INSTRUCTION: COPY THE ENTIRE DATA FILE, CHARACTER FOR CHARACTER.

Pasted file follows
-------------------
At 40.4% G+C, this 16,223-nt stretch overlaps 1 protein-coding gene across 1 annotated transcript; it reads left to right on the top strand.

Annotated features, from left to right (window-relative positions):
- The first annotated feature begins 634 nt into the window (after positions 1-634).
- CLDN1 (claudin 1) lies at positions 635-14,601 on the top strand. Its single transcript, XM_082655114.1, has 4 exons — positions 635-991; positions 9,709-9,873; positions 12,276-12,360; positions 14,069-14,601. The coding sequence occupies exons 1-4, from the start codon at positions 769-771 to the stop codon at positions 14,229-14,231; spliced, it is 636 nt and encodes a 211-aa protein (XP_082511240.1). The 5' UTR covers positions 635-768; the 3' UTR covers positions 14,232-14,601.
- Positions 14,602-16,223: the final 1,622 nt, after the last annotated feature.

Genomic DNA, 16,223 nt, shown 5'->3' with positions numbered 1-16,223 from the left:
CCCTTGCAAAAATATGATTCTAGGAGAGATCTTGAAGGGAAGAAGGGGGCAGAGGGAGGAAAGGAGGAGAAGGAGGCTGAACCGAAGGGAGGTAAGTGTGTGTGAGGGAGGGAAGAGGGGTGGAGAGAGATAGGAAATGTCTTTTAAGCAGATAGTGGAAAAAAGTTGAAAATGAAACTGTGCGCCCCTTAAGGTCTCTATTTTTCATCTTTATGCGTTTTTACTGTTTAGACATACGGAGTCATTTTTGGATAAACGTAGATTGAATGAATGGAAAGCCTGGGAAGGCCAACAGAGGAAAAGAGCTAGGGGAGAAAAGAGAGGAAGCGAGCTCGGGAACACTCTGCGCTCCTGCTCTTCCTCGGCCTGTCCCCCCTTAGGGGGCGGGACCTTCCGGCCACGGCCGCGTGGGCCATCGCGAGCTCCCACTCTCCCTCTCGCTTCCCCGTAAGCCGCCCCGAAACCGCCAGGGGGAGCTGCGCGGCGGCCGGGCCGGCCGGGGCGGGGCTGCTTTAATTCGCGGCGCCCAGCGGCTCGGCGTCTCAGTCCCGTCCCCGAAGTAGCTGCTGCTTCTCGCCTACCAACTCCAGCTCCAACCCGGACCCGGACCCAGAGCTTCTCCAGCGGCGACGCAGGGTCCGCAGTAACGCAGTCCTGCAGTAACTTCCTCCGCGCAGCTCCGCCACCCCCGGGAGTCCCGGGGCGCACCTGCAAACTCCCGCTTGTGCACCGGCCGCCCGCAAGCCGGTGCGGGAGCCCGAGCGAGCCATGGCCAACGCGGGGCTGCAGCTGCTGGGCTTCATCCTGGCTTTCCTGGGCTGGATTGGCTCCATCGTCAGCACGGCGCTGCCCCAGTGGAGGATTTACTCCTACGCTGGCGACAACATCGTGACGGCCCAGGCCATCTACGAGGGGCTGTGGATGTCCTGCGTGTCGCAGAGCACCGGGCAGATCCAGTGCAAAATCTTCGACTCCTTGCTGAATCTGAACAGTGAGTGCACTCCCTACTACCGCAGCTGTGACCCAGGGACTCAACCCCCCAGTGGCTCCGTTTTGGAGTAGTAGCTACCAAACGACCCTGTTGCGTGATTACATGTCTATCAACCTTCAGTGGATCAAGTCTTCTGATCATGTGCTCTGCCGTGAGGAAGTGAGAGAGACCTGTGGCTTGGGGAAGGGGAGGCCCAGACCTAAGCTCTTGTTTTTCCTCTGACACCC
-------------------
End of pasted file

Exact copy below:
At 40.4% G+C, this 16,223-nt stretch overlaps 1 protein-coding gene across 1 annotated transcript; it reads left to right on the top strand.

Annotated features, from left to right (window-relative positions):
- The first annotated feature begins 634 nt into the window (after positions 1-634).
- CLDN1 (claudin 1) lies at positions 635-14,601 on the top strand. Its single transcript, XM_082655114.1, has 4 exons — positions 635-991; positions 9,709-9,873; positions 12,276-12,360; positions 14,069-14,601. The coding sequence occupies exons 1-4, from the start codon at positions 769-771 to the stop codon at positions 14,229-14,231; spliced, it is 636 nt and encodes a 211-aa protein (XP_082511240.1). The 5' UTR covers positions 635-768; the 3' UTR covers positions 14,232-14,601.
- Positions 14,602-16,223: the final 1,622 nt, after the last annotated feature.

Genomic DNA, 16,223 nt, shown 5'->3' with positions numbered 1-16,223 from the left:
CCCTTGCAAAAATATGATTCTAGGAGAGATCTTGAAGGGAAGAAGGGGGCAGAGGGAGGAAAGGAGGAGAAGGAGGCTGAACCGAAGGGAGGTAAGTGTGTGTGAGGGAGGGAAGAGGGGTGGAGAGAGATAGGAAATGTCTTTTAAGCAGATAGTGGAAAAAAGTTGAAAATGAAACTGTGCGCCCCTTAAGGTCTCTATTTTTCATCTTTATGCGTTTTTACTGTTTAGACATACGGAGTCATTTTTGGATAAACGTAGATTGAATGAATGGAAAGCCTGGGAAGGCCAACAGAGGAAAAGAGCTAGGGGAGAAAAGAGAGGAAGCGAGCTCGGGAACACTCTGCGCTCCTGCTCTTCCTCGGCCTGTCCCCCCTTAGGGGGCGGGACCTTCCGGCCACGGCCGCGTGGGCCATCGCGAGCTCCCACTCTCCCTCTCGCTTCCCCGTAAGCCGCCCCGAAACCGCCAGGGGGAGCTGCGCGGCGGCCGGGCCGGCCGGGGCGGGGCTGCTTTAATTCGCGGCGCCCAGCGGCTCGGCGTCTCAGTCCCGTCCCCGAAGTAGCTGCTGCTTCTCGCCTACCAACTCCAGCTCCAACCCGGACCCGGACCCAGAGCTTCTCCAGCGGCGACGCAGGGTCCGCAGTAACGCAGTCCTGCAGTAACTTCCTCCGCGCAGCTCCGCCACCCCCGGGAGTCCCGGGGCGCACCTGCAAACTCCCGCTTGTGCACCGGCCGCCCGCAAGCCGGTGCGGGAGCCCGAGCGAGCCATGGCCAACGCGGGGCTGCAGCTGCTGGGCTTCATCCTGGCTTTCCTGGGCTGGATTGGCTCCATCGTCAGCACGGCGCTGCCCCAGTGGAGGATTTACTCCTACGCTGGCGACAACATCGTGACGGCCCAGGCCATCTACGAGGGGCTGTGGATGTCCTGCGTGTCGCAGAGCACCGGGCAGATCCAGTGCAAAATCTTCGACTCCTTGCTGAATCTGAACAGTGAGTGCACTCCCTACTACCGCAGCTGTGACCCAGGGACTCAACCCCCCAGTGGCTCCGTTTTGGAGTAGTAGCTACCAAACGACCCTGTTGCGTGATTACATGTCTATCAACCTTCAGTGGATCAAGTCTTCTGATCATGTGCTCTGCCGTGAGGAAGTGAGAGAGACCTGTGGCTTGGGGAAGGGGAGGCCCAGACCTAAGCTCTTGTTTTTCCTCTGACACCC